- As the restrictions on economic and social activities continue to loosen, new coronavirus cases have moved sideways nationally (versus downward), just as trends in mobility continue to rise. State-wide actions reveal that policymakers' preference is to tolerate rather than eradicated the virus.
- New business applications with planned wages are back near their year-over-year trend, and mortgage applications have recovered strongly--both positive signs for the future. Still, economic activity in people-facing businesses--retail, recreation, leisure, travel, restaurants, and hospitality--have risen from their lows only modestly.
- Unemployment claims have started to ebb but still remain at remarkably high levels. Continuing claims declined at a disappointingly slow pace in last couple of weeks. The net jobs gain of 2.5 million in May was a welcome news. The healing process has begun, but getting back to pre-COVID employment is going to take 20 million more.
As the restrictions on economic and social activities continue to loosen, new coronavirus cases have moved sideways nationally (versus downward), just as trends in mobility continue to rise. Lockdown fatigue means the bar for returning to a lockdown is substantially higher. According to Eurasia Group, in Texas, Arizona, Florida, North Carolina, and several other states, cases have grown significantly over the last two weeks but all are continuing apace with plans to reopen their economies; only one state, Utah, has indicated that it will pause its scheduled reopening until cases are declining again.
Apple and Google mobility data continue to show normalization of movement, with a strong bias toward driving, walking, and park visits. Although mobility data in retail and recreation--which are more indicative of economic activity that track consumer spending--show only a weak recovery so far, hard data on light vehicle sales showed a respectable rebound in May helped by generous promotions. Sales were up 40% to a 12.2 million annualized rate from 8.7 million in April and up 7% versus March when the lockdowns started.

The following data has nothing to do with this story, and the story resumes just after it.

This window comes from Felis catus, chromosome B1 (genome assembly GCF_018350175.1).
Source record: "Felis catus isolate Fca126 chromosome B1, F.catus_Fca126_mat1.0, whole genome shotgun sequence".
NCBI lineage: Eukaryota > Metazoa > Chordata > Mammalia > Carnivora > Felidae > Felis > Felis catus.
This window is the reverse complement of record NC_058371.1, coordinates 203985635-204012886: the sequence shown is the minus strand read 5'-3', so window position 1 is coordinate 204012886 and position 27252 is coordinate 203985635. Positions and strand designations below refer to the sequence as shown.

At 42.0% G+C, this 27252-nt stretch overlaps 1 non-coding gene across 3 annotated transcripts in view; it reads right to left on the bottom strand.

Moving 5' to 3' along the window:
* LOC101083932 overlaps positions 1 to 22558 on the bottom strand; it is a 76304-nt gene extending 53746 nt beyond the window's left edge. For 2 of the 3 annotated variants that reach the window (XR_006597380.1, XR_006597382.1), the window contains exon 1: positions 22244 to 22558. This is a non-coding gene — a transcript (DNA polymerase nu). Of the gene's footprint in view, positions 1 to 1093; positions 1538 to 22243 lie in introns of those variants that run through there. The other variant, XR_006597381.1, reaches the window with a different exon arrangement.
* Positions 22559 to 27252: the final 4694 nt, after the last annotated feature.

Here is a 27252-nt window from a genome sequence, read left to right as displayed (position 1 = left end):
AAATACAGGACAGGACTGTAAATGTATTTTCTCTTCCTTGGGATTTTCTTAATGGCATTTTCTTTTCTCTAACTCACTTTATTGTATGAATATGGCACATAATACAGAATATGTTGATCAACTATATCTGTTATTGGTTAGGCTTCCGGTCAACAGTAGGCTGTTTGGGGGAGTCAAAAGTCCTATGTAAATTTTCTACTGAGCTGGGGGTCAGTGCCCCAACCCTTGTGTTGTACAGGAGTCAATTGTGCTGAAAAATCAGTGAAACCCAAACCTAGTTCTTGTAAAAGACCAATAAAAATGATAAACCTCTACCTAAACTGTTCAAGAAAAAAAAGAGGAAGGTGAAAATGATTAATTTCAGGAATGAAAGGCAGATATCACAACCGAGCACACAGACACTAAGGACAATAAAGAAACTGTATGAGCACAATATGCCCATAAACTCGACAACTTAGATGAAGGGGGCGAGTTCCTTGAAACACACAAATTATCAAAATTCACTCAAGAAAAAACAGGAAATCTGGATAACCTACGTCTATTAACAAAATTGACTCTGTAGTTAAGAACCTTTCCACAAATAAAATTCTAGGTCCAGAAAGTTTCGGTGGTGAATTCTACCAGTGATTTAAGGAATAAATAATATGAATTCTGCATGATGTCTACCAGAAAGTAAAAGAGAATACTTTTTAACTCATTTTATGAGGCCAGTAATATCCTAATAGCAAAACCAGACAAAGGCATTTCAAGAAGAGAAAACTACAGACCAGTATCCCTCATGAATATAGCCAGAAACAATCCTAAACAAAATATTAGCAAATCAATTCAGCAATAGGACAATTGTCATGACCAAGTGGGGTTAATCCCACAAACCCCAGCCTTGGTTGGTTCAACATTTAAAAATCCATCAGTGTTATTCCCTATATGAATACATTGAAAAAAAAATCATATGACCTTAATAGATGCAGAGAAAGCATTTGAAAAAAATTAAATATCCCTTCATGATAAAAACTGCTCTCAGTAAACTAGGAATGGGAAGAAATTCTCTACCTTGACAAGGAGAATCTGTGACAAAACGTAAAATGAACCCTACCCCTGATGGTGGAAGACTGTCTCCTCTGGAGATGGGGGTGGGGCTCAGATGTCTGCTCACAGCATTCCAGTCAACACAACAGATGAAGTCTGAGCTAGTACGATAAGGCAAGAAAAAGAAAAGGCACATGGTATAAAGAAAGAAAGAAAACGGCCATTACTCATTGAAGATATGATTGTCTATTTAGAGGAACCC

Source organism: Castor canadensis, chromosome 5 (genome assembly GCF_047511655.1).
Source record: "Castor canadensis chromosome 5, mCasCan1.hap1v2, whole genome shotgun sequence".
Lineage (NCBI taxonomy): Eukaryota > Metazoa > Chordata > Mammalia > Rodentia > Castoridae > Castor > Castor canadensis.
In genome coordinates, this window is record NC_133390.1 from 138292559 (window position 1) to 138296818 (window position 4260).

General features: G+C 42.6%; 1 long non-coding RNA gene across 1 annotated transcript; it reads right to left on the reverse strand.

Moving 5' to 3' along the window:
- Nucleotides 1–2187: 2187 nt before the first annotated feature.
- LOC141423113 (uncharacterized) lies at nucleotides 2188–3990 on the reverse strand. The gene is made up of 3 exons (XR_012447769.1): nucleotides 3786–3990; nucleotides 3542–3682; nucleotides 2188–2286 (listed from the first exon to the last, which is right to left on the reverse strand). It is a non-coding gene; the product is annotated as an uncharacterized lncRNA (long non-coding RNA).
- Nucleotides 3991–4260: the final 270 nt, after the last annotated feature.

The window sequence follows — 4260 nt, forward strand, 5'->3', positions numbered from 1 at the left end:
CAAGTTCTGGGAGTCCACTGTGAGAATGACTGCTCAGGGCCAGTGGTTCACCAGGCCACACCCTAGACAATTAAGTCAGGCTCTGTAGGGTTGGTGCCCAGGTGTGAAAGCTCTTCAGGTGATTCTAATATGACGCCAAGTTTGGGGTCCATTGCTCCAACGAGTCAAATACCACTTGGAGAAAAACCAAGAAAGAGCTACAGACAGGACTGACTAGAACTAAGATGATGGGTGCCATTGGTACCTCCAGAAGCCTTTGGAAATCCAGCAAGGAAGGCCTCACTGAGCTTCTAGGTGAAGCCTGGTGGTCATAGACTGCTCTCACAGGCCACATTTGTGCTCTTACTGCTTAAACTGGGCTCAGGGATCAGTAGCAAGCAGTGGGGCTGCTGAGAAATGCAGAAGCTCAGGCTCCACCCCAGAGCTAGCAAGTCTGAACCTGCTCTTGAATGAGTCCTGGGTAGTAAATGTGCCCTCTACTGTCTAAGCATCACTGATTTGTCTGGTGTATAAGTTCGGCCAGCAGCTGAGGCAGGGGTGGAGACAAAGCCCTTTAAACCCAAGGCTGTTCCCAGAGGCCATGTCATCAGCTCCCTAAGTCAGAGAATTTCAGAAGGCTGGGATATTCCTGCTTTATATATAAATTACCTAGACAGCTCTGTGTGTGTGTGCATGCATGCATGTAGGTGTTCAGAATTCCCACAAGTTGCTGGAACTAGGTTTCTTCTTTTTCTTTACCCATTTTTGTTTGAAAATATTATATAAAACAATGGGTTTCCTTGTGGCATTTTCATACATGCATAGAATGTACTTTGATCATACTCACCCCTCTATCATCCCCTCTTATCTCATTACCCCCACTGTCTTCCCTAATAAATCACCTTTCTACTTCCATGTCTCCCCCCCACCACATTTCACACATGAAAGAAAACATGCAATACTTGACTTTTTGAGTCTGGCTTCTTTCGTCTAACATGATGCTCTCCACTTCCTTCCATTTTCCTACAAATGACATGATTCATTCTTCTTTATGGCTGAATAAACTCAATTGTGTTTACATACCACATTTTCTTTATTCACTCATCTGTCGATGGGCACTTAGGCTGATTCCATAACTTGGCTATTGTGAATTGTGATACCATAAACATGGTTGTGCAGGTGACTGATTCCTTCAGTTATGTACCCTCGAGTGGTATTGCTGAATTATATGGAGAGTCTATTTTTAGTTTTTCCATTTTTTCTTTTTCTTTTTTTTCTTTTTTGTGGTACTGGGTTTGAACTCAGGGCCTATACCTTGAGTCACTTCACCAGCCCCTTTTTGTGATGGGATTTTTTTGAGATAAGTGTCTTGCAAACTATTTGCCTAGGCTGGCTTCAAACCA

New business applications with planned wages remain 9% below last year on year-to-date comparison but have recovered close to normal on year-over-year trend basis. Although not all new applications convert into business formations, getting back to trend rate is a good sign. Even better would be if applications surpass the trend rate to make up for lost potential from March to May. Mortgage applications have recovered strongly, now back to January levels, which bodes well for housing activity in the summer months.
Still, activities directly affected by social distancing--retail, recreation, leisure, travel, restaurants, and hospitality--are rising from their lows but have improved only modestly. Consumer confidence stabilized well above the troughs of the global financial crisis but have yet to pick up meaningfully.
Unemployment claims remain uncomfortably high but are ebbing. We saw a disappointingly small 339,000 drop in continuing claims to 20.9 million at the end of May, however, from a downwardly revised 21.3 million (was 21.5 million). The insured jobless rate fell to 14.4% from 14.6% (it was 14.8%) last week, versus a 17.1% peak in the second week of May and a 1.2% cycle-low for nearly two years ending in mid-March.
The net jobs gain of 2.5 million in May was a welcome news, but getting back to pre-COVID employment is going to take 20 million more. The pace of the jobs rebound is likely going to be nonlinear--with the eye-popping pace (in the millions) concentrated more in the summer months when the first wave of workers return to work than in the fall.
The views expressed here are the independent opinions of S&P Global's economics group, which is separate from, but provides forecasts and other input to, S&P Global Ratings' analysts. The economic views herein may be incorporated into S&P Global Ratings' credit ratings; however, credit ratings are determined and assigned by ratings committees, exercising analytical judgment in accordance with S&P Global Ratings' publicly available methodologies.
|U.S. Chief Economist:||Beth Ann Bovino, New York (1) 212-438-1652;|
|U.S. Senior Economist:||Satyam Panday, New York + 1 (212) 438 6009;|
|Research Contributors:||Debabrata Das, CRISIL Global Analytical Center, an S&P Global Ratings affiliate, Mumbai|
|Arun Sudi, CRISIL Global Analytical Center, an S&P affiliate, Mumbai|
|Shruti Galwankar, CRISIL Global Analytical Center, an S&P affiliate, Mumbai|
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